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  Tech Tips

IDENTIFIX Helps Tech Diagnose Steering Wheel Problem on Tahoe

Posted 4/14/2005
By Bill Petersen

“He confirmed the vehicle has variable effort steering (VES), also referred to as electronic variable orifice steering (EVO). After disconnecting the steering assist control solenoid, a test drive confirmed the problem was gone. The EVO system was causing or contributing to the problem.”

The vehicle: a 1999 Chevrolet Tahoe 4x4, 5.7L with automatic transmission.

The complaint: Jerking feel from the steering wheel, much like a broken belt in a tire. The problem happens while driving between 35 and 55 mph straight ahead before the vehicle and tires have warmed up. It sometimes disappears for a few moments and then reappears during the drive.

When the tech called the IDENTIFIX hotline, he told me he had found no problem with the tires, steering or suspension. He confirmed the vehicle has variable effort steering (VES), also referred to as electronic variable orifice steering (EVO). After disconnecting the steering assist control solenoid, a test drive confirmed the problem was gone. The EVO system was causing or contributing to the problem.

The next step was to use a scan tool to test for EVO system codes. If there are codes, see if they are related to the symptom. Then, clear the codes and again, starting from cold with everything reconnected, take another road test to see if the codes reappear.

If there were no codes when first testing with the scan tool, then from the chassis menu, select electronic variable orifice data display. Monitor the steering wheel rotation sensor voltage, the steering assist control solenoid amp flow and the vehicle speed sensor value.

The steering wheel rotation signal is from the hand wheel speed sensor (HWSS). The HWSS is located at the bottom of the steering column tube, clipped to the lower tube bearing. The three-wire sensor has a gray 5-volt reference wire, an orange/black sensor return (ground) wire, and a light blue steering wheel position signal wire. The sensor has four resistors wired in series to form a box effect.

The sensor has two points 180 degrees apart, connected to 5 volts; and another two terminals 90 degrees from the 5-volt terminals, which are each connected to return (ground). The sensor produces 0.2 to 4.9 volts when the steering wheel is rotated 90 degrees. Then the sensor produces 4.9 to 0.2 volts for the next 90 degrees of steering wheel rotation in the same direction. When the steering wheel has been rotated 360 degrees, the voltage will have gone 0.2 to 4.9, 4.9 to 0.2, 0.2 to 4.9, 4.9-0.2 volts in a smooth and consistent manner.

The control solenoid is located in the rear of the power steering pump in an adapter to the pressure line fitting. The solenoid has two electrical terminals - one is battery voltage, the other is a pulse width modulated (PWM) ground. The PWM controls current from zero to 850 milliamps. There is an internal valve in the solenoid. When the PWM is high, the current is high and the internal valve is moved into an orifice to reduce fluid flow, reducing power steering assist. When the current is low, the valve is moved further out of the orifice, the fluid flow increases and pressure increases. If the solenoid is disconnected, the valve defaults to max flow/max assist.

The EVO/passlock module is mounted behind the dash panel, snapped into the underside of the dash carrier, below the radio. The vehicle speed sensor (VSS) input is from the vehicle control module (VCM) on gas engines. The EVO/passlock module, which is the control for this system, sends a voltage to the VCM on a single wire. The VCM toggles the voltage to ground at a pulse rate of 4,000 pulses per mile. The EVO/passlock module uses the pulsed signal as vehicle speed, and vehicle speed is used to control steering assist more precisely. At 0 mph you get full assist for easy steering. At speeds above zero mph, assist is based on HWSS and VSS inputs for better road feel.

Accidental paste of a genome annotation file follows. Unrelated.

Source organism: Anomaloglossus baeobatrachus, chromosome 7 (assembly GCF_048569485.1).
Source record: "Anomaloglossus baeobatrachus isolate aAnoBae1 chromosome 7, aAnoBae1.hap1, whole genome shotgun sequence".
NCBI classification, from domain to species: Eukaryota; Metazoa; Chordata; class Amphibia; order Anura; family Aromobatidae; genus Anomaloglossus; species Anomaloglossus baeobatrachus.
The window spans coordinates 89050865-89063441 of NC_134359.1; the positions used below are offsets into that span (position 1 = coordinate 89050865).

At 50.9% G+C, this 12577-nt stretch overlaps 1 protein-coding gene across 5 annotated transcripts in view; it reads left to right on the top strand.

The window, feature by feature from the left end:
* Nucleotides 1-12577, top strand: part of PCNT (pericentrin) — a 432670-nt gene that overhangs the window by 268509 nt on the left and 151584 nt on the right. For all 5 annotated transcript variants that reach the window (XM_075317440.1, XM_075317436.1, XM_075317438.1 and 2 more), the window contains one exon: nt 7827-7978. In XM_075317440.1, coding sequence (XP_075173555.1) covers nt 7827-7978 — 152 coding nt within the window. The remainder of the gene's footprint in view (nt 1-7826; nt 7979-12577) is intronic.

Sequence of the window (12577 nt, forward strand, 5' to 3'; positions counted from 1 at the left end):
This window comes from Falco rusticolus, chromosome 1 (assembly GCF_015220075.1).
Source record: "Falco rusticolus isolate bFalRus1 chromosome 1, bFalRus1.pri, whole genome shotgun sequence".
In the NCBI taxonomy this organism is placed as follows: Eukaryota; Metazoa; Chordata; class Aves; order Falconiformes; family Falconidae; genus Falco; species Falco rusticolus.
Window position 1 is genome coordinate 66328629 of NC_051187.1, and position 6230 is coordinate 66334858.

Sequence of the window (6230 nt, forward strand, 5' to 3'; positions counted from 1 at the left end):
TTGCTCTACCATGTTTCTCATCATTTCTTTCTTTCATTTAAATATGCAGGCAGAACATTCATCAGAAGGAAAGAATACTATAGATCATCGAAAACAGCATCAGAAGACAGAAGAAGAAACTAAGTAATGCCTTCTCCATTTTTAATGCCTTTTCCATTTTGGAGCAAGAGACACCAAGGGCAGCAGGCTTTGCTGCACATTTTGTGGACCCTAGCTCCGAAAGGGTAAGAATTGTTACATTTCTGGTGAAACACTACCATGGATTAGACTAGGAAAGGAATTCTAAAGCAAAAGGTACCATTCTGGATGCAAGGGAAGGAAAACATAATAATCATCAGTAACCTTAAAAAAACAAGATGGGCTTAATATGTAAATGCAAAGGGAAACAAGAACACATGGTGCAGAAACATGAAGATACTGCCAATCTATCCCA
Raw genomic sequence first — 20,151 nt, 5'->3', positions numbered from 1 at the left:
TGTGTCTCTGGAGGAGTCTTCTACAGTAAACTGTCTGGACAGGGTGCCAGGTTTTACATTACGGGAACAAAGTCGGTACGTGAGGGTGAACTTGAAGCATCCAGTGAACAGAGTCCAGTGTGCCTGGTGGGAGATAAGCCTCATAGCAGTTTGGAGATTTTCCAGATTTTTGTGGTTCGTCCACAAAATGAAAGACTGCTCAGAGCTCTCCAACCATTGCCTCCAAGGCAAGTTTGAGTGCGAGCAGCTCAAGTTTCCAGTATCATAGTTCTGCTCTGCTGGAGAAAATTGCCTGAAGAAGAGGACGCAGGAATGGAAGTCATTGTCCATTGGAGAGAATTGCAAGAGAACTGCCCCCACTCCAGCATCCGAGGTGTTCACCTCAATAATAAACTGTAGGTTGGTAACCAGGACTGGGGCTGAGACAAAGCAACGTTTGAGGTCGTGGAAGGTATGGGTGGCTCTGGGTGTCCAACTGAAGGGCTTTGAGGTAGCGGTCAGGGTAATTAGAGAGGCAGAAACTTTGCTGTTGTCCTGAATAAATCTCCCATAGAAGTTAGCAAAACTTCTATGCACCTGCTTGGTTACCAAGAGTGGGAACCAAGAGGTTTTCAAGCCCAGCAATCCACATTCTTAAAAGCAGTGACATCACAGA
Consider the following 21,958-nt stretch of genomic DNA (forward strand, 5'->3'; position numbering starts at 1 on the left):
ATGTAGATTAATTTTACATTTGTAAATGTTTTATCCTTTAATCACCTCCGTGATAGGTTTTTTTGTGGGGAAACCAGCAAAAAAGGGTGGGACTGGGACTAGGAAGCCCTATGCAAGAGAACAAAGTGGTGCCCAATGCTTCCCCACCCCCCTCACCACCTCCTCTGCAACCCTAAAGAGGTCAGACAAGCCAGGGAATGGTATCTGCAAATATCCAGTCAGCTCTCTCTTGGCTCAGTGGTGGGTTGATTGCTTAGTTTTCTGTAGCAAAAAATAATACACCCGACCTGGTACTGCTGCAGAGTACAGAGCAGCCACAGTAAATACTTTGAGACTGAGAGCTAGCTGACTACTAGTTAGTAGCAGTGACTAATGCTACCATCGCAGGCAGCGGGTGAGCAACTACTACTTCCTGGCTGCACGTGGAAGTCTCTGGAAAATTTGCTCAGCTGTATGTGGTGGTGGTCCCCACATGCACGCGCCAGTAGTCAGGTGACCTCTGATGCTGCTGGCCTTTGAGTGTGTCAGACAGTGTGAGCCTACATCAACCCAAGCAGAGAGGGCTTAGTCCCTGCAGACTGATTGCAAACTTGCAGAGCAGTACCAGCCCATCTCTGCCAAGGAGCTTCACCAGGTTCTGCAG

The EVO/passlock module also has an ignition power supply, a battery continuous power supply, and a ground from the engine. The remaining circuit for EVO is a class two serial data circuit for communications to the diagnostic link connector and other modules. The EVO/passlock module also contains the passlock function of reading the passlock sensor and sending the password to the VCM through the class two serial data line. If the EVO/passlock module is replaced, a passlock relearn procedure has to be completed.

To diagnose this problem, the technician needed to scan the HWSS, VSS, and the steering control valve amps very carefully when the problem happened, making sure all the values were stable during the problem. If the scanner is not fast enough to display the problem, it may be necessary to test voltages and amperage at the EVO/passlock module connector terminals. An oscilloscope/labscope may be required for extremely fast glitches. An intermittent input or output could change the assist enough to cause a steering wheel tremor.

Arlen Petersen Bill Petersen is an IDENTIFIX GM specialist and ASE Master and L1 certified. He has 22 years of diagnostic and repair experience.

Experience Identifix This information is provided by IDENTIFIX®. IDENTIFIX® resources cut diagnostic time and provide repair solutions that increase the shop's bottom line. From Repair-Trac pattern failure quick fixes, to Diagram-Online wiring diagrams by fax, to the Repair Hotline staffed by 32 master techs who specialize in diagnosing complex problems by phone or fax, IDENTIFIX® helps techicians fix more cars in less time.

For more information on IDENTIFIX, call (800) 288-6210, 8 a.m. - 6 p.m. Central Time.

www.identifix.com.

© 2011 IDENTIFIX. All Rights Reserved.

© 2005 IDENTIFIX. All Rights Reserved.


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